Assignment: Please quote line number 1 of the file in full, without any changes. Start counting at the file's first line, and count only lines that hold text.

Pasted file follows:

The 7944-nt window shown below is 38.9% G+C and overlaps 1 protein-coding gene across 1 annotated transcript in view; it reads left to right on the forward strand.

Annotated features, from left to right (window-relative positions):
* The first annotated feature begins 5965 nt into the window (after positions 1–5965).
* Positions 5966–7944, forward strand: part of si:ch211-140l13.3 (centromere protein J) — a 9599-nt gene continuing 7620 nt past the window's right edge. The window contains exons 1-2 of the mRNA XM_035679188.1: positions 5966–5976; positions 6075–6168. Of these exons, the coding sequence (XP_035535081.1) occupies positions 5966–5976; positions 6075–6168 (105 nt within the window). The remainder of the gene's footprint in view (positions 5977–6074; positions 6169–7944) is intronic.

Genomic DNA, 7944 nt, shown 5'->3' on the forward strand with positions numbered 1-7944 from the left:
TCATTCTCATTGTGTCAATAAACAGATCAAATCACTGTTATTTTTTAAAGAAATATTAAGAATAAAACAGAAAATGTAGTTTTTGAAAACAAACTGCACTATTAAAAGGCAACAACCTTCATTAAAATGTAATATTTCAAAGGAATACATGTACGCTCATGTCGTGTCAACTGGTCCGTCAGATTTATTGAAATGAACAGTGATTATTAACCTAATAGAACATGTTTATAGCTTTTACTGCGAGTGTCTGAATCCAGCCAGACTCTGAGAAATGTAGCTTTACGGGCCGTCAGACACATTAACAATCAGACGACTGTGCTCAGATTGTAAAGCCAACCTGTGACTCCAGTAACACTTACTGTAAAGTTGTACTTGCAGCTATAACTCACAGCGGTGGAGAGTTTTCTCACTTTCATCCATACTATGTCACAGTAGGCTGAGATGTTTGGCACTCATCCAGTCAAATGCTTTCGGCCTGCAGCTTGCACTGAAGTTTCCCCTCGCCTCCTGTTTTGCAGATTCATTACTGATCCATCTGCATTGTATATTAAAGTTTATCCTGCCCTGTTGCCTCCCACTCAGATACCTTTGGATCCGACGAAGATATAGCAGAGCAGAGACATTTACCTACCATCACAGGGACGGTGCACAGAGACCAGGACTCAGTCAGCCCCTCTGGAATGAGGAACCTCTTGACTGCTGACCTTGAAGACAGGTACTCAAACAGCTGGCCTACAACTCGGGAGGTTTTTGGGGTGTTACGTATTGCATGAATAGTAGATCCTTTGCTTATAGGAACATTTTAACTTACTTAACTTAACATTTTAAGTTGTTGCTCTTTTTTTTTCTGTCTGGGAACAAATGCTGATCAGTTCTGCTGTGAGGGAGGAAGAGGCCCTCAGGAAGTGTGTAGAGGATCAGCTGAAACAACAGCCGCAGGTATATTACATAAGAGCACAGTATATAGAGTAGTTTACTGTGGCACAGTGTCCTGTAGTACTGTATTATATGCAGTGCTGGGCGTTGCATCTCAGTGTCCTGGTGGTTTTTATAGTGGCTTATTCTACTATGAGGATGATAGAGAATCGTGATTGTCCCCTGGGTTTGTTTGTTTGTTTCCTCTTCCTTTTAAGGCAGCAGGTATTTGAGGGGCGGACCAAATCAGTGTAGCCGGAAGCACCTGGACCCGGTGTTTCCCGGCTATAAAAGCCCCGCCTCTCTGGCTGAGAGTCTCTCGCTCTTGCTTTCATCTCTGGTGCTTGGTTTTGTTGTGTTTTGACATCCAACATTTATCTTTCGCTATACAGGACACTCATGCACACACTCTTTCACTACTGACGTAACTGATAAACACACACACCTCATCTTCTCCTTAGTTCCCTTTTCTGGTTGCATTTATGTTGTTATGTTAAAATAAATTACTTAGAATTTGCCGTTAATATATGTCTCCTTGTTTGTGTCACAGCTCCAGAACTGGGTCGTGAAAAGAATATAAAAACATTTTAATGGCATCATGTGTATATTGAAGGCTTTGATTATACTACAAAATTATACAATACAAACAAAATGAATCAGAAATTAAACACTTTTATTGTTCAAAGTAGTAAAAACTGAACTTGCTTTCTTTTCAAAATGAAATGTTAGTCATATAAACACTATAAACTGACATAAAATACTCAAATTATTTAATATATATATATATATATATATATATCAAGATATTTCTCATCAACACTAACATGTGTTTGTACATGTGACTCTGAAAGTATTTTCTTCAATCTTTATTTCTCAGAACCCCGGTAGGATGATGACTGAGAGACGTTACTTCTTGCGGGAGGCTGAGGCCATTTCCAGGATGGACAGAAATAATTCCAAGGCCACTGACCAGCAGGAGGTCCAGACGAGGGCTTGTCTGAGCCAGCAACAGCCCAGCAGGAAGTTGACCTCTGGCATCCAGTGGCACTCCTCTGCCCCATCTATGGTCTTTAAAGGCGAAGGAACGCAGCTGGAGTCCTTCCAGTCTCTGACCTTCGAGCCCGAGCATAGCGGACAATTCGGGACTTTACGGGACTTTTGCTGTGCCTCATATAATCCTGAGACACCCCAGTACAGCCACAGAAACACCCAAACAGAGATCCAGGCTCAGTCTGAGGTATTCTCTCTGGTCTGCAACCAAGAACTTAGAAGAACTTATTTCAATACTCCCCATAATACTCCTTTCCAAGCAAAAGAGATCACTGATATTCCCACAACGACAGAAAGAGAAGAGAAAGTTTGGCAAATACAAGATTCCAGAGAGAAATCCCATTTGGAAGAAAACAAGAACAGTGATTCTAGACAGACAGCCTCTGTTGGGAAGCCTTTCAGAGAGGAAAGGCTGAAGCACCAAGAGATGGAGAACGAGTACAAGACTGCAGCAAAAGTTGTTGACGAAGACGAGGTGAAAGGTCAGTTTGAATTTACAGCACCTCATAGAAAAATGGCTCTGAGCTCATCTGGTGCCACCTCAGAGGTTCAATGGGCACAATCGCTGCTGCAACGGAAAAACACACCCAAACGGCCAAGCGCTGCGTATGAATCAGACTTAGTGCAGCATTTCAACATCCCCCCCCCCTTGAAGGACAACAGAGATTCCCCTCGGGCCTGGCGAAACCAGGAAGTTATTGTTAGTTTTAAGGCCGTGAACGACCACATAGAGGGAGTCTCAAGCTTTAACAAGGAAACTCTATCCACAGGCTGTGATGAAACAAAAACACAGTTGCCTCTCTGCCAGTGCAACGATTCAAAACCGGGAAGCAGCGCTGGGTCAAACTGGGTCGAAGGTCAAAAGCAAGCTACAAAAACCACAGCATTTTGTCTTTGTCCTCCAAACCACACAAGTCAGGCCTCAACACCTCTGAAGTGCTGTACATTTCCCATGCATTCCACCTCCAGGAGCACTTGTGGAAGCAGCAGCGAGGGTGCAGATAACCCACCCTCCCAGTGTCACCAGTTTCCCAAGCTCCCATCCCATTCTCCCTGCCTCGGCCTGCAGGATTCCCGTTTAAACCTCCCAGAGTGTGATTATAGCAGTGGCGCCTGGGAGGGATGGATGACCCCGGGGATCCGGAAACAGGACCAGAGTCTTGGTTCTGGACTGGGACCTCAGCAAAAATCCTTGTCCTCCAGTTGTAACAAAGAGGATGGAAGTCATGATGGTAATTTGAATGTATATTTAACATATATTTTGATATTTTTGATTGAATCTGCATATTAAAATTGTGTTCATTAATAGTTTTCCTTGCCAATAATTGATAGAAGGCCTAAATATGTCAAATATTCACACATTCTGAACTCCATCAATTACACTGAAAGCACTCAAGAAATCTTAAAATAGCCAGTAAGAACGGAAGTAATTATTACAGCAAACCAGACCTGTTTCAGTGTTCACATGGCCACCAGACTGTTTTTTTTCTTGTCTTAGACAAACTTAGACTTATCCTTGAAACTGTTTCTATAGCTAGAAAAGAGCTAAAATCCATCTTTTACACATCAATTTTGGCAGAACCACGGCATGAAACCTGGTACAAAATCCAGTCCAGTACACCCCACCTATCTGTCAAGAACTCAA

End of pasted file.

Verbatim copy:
The 7944-nt window shown below is 38.9% G+C and overlaps 1 protein-coding gene across 1 annotated transcript in view; it reads left to right on the forward strand.